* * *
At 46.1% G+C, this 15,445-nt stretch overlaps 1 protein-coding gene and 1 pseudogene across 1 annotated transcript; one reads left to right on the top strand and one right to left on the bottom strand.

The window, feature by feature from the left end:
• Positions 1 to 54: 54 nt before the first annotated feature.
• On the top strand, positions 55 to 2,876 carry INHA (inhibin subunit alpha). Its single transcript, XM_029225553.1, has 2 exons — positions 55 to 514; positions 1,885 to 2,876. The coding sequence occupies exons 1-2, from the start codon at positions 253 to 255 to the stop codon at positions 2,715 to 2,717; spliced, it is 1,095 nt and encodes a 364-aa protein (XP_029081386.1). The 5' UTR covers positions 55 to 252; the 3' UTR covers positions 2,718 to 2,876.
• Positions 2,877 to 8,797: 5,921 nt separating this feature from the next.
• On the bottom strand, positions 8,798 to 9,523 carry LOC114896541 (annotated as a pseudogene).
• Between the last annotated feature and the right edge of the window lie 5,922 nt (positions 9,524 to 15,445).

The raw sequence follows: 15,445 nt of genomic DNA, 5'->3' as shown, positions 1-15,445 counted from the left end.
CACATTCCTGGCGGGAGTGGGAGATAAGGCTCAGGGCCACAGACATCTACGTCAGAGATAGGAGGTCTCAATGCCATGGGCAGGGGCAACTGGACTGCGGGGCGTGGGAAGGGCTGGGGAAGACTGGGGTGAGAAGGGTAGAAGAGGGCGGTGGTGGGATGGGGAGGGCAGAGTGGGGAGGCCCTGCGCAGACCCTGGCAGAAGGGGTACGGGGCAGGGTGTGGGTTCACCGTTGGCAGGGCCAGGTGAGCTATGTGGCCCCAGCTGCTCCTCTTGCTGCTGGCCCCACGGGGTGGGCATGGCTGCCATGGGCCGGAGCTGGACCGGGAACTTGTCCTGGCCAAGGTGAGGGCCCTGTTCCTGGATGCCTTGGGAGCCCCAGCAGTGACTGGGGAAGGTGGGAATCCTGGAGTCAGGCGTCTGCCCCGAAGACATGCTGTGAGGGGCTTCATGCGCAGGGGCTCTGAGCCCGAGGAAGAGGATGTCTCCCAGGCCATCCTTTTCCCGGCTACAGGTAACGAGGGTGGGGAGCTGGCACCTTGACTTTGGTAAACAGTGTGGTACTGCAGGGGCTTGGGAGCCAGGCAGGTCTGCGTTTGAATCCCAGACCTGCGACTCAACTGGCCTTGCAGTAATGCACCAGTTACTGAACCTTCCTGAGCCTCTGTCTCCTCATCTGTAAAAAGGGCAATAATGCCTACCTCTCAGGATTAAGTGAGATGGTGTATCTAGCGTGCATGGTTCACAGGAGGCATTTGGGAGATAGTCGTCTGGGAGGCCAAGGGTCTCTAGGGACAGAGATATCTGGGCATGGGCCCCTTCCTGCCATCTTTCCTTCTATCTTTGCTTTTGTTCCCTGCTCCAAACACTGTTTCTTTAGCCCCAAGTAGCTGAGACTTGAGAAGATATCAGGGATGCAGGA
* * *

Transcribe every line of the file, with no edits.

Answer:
At 46.1% G+C, this 15,445-nt stretch overlaps 1 protein-coding gene and 1 pseudogene across 1 annotated transcript; one reads left to right on the top strand and one right to left on the bottom strand.

The window, feature by feature from the left end:
• Positions 1 to 54: 54 nt before the first annotated feature.
• On the top strand, positions 55 to 2,876 carry INHA (inhibin subunit alpha). Its single transcript, XM_029225553.1, has 2 exons — positions 55 to 514; positions 1,885 to 2,876. The coding sequence occupies exons 1-2, from the start codon at positions 253 to 255 to the stop codon at positions 2,715 to 2,717; spliced, it is 1,095 nt and encodes a 364-aa protein (XP_029081386.1). The 5' UTR covers positions 55 to 252; the 3' UTR covers positions 2,718 to 2,876.
• Positions 2,877 to 8,797: 5,921 nt separating this feature from the next.
• On the bottom strand, positions 8,798 to 9,523 carry LOC114896541 (annotated as a pseudogene).
• Between the last annotated feature and the right edge of the window lie 5,922 nt (positions 9,524 to 15,445).

The raw sequence follows: 15,445 nt of genomic DNA, 5'->3' as shown, positions 1-15,445 counted from the left end.
CACATTCCTGGCGGGAGTGGGAGATAAGGCTCAGGGCCACAGACATCTACGTCAGAGATAGGAGGTCTCAATGCCATGGGCAGGGGCAACTGGACTGCGGGGCGTGGGAAGGGCTGGGGAAGACTGGGGTGAGAAGGGTAGAAGAGGGCGGTGGTGGGATGGGGAGGGCAGAGTGGGGAGGCCCTGCGCAGACCCTGGCAGAAGGGGTACGGGGCAGGGTGTGGGTTCACCGTTGGCAGGGCCAGGTGAGCTATGTGGCCCCAGCTGCTCCTCTTGCTGCTGGCCCCACGGGGTGGGCATGGCTGCCATGGGCCGGAGCTGGACCGGGAACTTGTCCTGGCCAAGGTGAGGGCCCTGTTCCTGGATGCCTTGGGAGCCCCAGCAGTGACTGGGGAAGGTGGGAATCCTGGAGTCAGGCGTCTGCCCCGAAGACATGCTGTGAGGGGCTTCATGCGCAGGGGCTCTGAGCCCGAGGAAGAGGATGTCTCCCAGGCCATCCTTTTCCCGGCTACAGGTAACGAGGGTGGGGAGCTGGCACCTTGACTTTGGTAAACAGTGTGGTACTGCAGGGGCTTGGGAGCCAGGCAGGTCTGCGTTTGAATCCCAGACCTGCGACTCAACTGGCCTTGCAGTAATGCACCAGTTACTGAACCTTCCTGAGCCTCTGTCTCCTCATCTGTAAAAAGGGCAATAATGCCTACCTCTCAGGATTAAGTGAGATGGTGTATCTAGCGTGCATGGTTCACAGGAGGCATTTGGGAGATAGTCGTCTGGGAGGCCAAGGGTCTCTAGGGACAGAGATATCTGGGCATGGGCCCCTTCCTGCCATCTTTCCTTCTATCTTTGCTTTTGTTCCCTGCTCCAAACACTGTTTCTTTAGCCCCAAGTAGCTGAGACTTGAGAAGATATCAGGGATGCAGGA